“There is a shift in the way women organise themselves across all ages in the last few years,” she said.
“Women need spaces to feel they can speak and they can organise together and WhatsApp has created that in a virtual world.”
Asia’s biggest fast food chain, Jollibee, is opening its first ever UK branch in London this weekend.
The restaurant, which will open on 20 October, will be located in a former Wagamama outlet in Earl’s Court. So, what’s on the menu?
Serving up a fusion of US and Asian-inspired dishes, you can expect to find everything from fried chicken with spaghetti, covered in a red sauce and loaded with slices of hotdog and ground beef, to Jollibee’s trademark Chicken Joy, which comes with mushroom gravy rice.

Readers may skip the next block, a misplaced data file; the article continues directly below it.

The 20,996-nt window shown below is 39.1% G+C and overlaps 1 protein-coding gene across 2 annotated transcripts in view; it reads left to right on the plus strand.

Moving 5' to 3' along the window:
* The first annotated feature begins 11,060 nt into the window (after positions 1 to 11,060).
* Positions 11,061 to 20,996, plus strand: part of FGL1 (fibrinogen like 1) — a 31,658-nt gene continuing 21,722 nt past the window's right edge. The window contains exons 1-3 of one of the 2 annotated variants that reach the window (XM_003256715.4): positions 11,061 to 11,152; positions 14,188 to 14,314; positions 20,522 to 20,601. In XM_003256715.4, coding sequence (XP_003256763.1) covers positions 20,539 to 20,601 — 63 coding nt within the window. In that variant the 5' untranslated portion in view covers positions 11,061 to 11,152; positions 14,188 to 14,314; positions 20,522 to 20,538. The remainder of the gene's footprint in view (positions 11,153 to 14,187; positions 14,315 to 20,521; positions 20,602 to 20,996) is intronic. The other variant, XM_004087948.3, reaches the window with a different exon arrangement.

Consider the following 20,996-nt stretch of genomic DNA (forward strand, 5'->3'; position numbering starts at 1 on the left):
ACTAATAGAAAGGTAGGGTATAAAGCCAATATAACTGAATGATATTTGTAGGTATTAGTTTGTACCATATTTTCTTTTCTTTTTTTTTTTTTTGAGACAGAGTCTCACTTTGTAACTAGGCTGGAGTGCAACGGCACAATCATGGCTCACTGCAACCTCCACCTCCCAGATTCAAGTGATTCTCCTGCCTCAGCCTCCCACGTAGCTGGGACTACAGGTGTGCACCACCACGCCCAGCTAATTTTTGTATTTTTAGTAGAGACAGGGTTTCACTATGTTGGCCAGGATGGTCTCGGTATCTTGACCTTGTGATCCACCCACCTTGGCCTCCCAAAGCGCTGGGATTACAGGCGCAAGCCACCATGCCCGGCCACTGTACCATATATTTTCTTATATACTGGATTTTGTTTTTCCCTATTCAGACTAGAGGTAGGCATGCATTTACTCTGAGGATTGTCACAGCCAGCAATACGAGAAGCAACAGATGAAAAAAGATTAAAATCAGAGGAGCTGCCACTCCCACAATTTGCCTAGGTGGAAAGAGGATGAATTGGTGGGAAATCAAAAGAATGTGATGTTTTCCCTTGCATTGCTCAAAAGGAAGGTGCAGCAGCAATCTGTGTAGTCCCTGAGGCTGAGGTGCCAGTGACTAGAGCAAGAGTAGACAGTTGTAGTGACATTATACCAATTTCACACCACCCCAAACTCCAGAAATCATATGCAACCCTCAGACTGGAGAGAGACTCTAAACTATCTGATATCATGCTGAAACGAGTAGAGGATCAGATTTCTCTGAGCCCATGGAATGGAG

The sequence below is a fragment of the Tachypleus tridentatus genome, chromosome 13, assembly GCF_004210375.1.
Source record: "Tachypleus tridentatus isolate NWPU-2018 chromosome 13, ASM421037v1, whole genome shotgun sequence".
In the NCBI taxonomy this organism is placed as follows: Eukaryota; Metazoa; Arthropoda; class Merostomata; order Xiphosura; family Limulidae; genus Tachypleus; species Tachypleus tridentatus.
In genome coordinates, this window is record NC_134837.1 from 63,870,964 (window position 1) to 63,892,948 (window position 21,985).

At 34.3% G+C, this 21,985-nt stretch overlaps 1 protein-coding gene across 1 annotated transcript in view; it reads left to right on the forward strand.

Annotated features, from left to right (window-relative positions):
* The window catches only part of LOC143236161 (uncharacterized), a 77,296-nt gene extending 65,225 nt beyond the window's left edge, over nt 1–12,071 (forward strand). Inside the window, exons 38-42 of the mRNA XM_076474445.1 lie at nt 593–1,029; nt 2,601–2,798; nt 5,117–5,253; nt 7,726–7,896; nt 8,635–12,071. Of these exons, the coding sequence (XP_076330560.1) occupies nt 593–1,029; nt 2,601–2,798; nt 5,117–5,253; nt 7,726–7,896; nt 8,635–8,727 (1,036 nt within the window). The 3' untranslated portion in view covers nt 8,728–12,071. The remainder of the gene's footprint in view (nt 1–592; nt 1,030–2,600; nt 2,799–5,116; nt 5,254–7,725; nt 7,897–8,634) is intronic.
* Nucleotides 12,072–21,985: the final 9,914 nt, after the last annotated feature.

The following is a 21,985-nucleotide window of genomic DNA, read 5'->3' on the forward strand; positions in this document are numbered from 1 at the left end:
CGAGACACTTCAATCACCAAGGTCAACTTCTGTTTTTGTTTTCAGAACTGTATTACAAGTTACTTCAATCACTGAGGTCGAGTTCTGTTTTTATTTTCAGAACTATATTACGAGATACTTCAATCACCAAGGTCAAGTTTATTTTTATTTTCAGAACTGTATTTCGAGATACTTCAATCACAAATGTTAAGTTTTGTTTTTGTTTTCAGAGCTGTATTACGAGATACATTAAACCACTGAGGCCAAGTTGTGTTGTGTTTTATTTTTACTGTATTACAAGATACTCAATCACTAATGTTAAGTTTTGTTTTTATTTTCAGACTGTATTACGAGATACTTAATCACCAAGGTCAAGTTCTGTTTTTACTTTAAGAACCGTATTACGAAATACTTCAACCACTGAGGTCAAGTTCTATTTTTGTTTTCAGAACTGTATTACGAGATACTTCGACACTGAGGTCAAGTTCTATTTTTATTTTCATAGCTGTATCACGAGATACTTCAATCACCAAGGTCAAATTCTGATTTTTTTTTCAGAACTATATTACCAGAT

Morgan took to Twitter to criticise the actor for carrying his child across his body using a papoose – a carrier people use to hold their baby, while also leaving their hands free – as he walked the streets of New York with his daughter.
Alongside a photo of Craig, Morgan wrote: “Oh 007 … not you as well?!!!” before declaring him an #emasculatedBond.
The controversial presenter was criticised for the dad-shaming stunt on Twitter with some users, including Captain America actor Chris Evans, calling him out for his skewed image of manhood while others responded with photos of themselves proudly holding their own children in baby carriers.
In retaliation to the presenter’s controversial remarks, comedian Harry Hill even went as far as to slam a cream pie in Morgan’s face live on television, declaring: “This pie is for all those men that wear papooses.”